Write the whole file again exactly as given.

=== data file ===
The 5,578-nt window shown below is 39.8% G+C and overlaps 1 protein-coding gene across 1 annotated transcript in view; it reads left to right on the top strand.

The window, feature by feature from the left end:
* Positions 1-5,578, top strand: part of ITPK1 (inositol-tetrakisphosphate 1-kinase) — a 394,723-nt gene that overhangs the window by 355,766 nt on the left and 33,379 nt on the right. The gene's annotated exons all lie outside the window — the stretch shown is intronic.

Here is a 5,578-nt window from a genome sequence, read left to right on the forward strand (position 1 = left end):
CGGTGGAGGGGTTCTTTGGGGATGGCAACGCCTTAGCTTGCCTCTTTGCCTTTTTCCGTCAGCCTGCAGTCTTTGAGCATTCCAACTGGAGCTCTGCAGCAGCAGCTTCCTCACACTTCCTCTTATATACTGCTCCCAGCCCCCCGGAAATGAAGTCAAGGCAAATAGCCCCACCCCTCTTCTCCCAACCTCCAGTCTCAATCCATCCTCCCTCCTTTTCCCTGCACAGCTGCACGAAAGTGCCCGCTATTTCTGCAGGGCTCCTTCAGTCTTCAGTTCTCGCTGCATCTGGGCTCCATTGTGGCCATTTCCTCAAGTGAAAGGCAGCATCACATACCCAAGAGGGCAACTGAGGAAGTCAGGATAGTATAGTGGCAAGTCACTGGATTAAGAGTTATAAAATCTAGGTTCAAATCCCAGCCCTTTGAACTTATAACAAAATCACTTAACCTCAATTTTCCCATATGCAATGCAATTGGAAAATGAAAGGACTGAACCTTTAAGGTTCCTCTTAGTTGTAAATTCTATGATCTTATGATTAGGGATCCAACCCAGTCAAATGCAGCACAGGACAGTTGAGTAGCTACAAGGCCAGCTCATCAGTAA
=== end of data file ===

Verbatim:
The 5,578-nt window shown below is 39.8% G+C and overlaps 1 protein-coding gene across 1 annotated transcript in view; it reads left to right on the top strand.

The window, feature by feature from the left end:
* Positions 1-5,578, top strand: part of ITPK1 (inositol-tetrakisphosphate 1-kinase) — a 394,723-nt gene that overhangs the window by 355,766 nt on the left and 33,379 nt on the right. The gene's annotated exons all lie outside the window — the stretch shown is intronic.

Here is a 5,578-nt window from a genome sequence, read left to right on the forward strand (position 1 = left end):
CGGTGGAGGGGTTCTTTGGGGATGGCAACGCCTTAGCTTGCCTCTTTGCCTTTTTCCGTCAGCCTGCAGTCTTTGAGCATTCCAACTGGAGCTCTGCAGCAGCAGCTTCCTCACACTTCCTCTTATATACTGCTCCCAGCCCCCCGGAAATGAAGTCAAGGCAAATAGCCCCACCCCTCTTCTCCCAACCTCCAGTCTCAATCCATCCTCCCTCCTTTTCCCTGCACAGCTGCACGAAAGTGCCCGCTATTTCTGCAGGGCTCCTTCAGTCTTCAGTTCTCGCTGCATCTGGGCTCCATTGTGGCCATTTCCTCAAGTGAAAGGCAGCATCACATACCCAAGAGGGCAACTGAGGAAGTCAGGATAGTATAGTGGCAAGTCACTGGATTAAGAGTTATAAAATCTAGGTTCAAATCCCAGCCCTTTGAACTTATAACAAAATCACTTAACCTCAATTTTCCCATATGCAATGCAATTGGAAAATGAAAGGACTGAACCTTTAAGGTTCCTCTTAGTTGTAAATTCTATGATCTTATGATTAGGGATCCAACCCAGTCAAATGCAGCACAGGACAGTTGAGTAGCTACAAGGCCAGCTCATCAGTAA